A.J. Jenkins showed great promise as a freshman in 2008. He caught 11 passes for 287 yards and three touchdowns, and he returned a kickoff 96 yards for another score. Two of his receiving TD's came against Minnesota where he accumulated 117 yards in just three catches.
However, a combination of injuries, lack of offensive continuity and discouragement limited Jenkins to just 123 yards and one TD in 2009. He considered transferring but changed his mind after soul-searching and a long talk with new offensive coordinator Paul Petrino. He is glad he stayed.
"Petrino has been a great coach. He's given me a lot more confidence. I stepped back after last year was disturbing. I came back and found a new attitude. Not just about myself, but Petrino has given me new confidence. He's a very honest person, very vocal. He's just a very outspoken person."
Petrino is a tough task master, but that is what Jenkins wanted all along.
"Definitely. I told him in the meeting when I was being re-recruited, I'm already here. I'm already signed, so just coach me. That's what I like. He takes nothing for granted. He grew up in Montana, so he's very competitive."
The Jacksonville, Florida, product likes the new offense also.
"Everything we do is based on play action, throw the ball upfield. My role in our offense is basically making plays. And along with me, (Jarred) Fayson, Eddie McGee, (Fred) Sykes, (Jack) Ramsey, we're all gonna play our roles. Just make plays."
He agrees the new offense fits his talents better.
"Definitely. Definitely. Last year was kind of a frustrating year. They're giving us opportunities to make more plays this year."
In fact, Petrino says he wants one or two receivers who can beat his man on every route. Jenkins is humble but knows he is one of those.
"Definitely. There's no db I can't beat one on one."
Through three games of the 2010 season, Jenkins already has 12 receptions for 190 yards and two touchdowns. That is impressive given the emphasis placed on the Illinois running game so far.
Even more impressive is the fact he damaged a little finger early in fall practice. Most are calling it a fracture, but Jenkins stops short of that assessment.
"I badly jammed it at Rantoul, so they gave me a cast to wear in the games. It's a smaller version of what I wear in practice, but it works."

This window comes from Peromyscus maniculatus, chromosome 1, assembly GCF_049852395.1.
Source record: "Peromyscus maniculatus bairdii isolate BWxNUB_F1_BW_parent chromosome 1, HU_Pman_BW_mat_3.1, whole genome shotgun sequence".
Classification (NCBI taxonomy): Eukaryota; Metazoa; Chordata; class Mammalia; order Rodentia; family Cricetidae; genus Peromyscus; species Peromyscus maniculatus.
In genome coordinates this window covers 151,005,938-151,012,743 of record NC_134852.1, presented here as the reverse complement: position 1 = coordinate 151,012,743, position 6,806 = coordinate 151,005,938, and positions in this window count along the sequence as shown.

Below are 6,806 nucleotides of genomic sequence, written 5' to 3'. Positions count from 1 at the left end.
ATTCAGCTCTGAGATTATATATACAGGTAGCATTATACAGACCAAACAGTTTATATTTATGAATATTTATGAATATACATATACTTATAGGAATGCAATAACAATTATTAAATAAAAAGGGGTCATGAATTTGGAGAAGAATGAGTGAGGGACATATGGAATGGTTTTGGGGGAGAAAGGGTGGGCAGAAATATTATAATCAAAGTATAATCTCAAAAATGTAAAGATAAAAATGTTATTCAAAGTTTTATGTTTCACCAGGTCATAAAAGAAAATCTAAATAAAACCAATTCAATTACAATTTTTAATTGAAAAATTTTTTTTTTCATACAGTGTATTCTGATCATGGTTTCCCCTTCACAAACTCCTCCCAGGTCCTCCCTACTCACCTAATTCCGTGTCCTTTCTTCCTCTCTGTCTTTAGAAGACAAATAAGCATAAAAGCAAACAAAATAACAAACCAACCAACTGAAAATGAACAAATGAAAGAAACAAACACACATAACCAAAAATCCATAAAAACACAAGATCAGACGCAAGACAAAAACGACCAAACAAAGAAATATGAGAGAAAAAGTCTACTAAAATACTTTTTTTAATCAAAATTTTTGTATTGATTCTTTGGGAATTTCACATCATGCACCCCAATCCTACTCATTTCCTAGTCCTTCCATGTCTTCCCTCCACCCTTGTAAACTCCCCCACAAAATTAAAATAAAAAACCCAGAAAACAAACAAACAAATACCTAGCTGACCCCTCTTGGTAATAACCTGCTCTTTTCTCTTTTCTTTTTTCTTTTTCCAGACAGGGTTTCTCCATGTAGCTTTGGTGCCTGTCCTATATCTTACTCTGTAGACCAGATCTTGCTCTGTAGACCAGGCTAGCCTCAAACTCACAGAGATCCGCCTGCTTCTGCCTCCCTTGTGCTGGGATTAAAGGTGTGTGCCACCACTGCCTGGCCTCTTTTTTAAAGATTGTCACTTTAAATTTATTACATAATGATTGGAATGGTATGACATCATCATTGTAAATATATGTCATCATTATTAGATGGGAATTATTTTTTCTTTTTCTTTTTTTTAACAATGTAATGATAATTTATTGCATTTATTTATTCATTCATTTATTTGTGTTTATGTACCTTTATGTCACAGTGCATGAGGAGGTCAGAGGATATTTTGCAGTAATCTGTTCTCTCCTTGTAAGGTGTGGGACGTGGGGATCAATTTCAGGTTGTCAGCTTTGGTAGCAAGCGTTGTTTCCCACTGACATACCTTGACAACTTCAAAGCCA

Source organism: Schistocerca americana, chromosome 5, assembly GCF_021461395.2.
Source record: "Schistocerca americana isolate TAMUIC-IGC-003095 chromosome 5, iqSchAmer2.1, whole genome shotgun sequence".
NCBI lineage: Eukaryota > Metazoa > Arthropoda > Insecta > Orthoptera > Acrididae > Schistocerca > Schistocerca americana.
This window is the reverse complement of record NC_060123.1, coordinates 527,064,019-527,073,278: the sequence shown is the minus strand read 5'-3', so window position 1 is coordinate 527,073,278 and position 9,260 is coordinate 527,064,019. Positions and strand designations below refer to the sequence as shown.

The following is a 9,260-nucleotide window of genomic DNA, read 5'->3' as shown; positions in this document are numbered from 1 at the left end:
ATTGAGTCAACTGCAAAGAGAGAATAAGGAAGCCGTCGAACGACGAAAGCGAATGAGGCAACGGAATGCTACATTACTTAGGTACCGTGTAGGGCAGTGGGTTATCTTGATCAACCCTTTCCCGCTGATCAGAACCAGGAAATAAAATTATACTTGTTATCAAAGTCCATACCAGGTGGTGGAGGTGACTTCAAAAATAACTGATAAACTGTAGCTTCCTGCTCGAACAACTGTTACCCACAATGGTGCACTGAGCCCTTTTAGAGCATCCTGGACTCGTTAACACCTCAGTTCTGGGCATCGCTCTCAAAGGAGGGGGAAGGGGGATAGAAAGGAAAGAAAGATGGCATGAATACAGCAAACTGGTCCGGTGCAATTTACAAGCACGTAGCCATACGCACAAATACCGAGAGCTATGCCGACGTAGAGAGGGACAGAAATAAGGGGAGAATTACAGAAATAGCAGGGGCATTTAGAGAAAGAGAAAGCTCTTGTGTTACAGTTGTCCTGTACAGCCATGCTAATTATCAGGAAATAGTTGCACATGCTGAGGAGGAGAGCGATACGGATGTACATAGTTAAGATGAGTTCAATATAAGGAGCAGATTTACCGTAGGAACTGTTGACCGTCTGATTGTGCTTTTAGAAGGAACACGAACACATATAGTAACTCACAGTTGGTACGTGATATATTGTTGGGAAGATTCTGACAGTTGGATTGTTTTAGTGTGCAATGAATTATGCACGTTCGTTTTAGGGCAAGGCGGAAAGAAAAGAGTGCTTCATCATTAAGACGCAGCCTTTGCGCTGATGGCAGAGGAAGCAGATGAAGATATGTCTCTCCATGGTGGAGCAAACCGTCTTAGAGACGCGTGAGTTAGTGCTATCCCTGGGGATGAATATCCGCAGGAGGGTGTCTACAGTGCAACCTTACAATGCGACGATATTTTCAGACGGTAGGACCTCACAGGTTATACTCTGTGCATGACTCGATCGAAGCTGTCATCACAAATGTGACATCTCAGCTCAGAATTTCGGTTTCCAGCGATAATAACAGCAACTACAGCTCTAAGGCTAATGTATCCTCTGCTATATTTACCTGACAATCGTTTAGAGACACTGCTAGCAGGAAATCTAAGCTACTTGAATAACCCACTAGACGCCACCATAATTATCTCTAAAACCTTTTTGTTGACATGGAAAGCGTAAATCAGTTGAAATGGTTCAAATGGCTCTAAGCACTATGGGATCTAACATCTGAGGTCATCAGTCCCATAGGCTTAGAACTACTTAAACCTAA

While Jenkins was held out of work on the Jugs machine, which fires balls at receivers, during fall camp, Illinois head coach Ron Zook saw little if any difference in his young receiver's ability to catch the ball.
"I don't think the cast affects him at all. I saw him make some catches at practice there were unbelievable. He'll tell you it affects him, but I don't think it affects him at all."
Jenkins has also been a reliable blocker, a necessity in the Illini offense.
"Petrino always says the running game is just as important as the passing game because the running game sets the tone. The receivers have to do what it takes, whether blocking for the running backs or whatever. They're the main guys during blitzes if we do throw the ball."
Illini quarterback Nathan Scheelhaase is a redshirt freshman, so he is being brought along slowly in the passing game. Jenkins says Scheelhaase throws a catchable ball and has a promising future.
"Yeah, definitely. He has been outstanding. Miles (Osei) is coming up real good, but Nate has taken it to a different level from last year. Just from the spring through the summer, his work ethic, his leadership, his commitment and everything has come together.
"The thing I feel about Nate, we've got Mikel (Leshoure) in the backfield, Jason Ford in the backfield, me and Fayson on the outside perimeter, and you've got Fred. So it's not gonna be a case where we're all by ourselves. There are a lot of weapons to throw to."
Zook understates Jenkins's value to the team so far this season.
"I think he's done extremely well. He and Jarred have the least drops of everybody from the time we started, counting all of Rantoul and everything."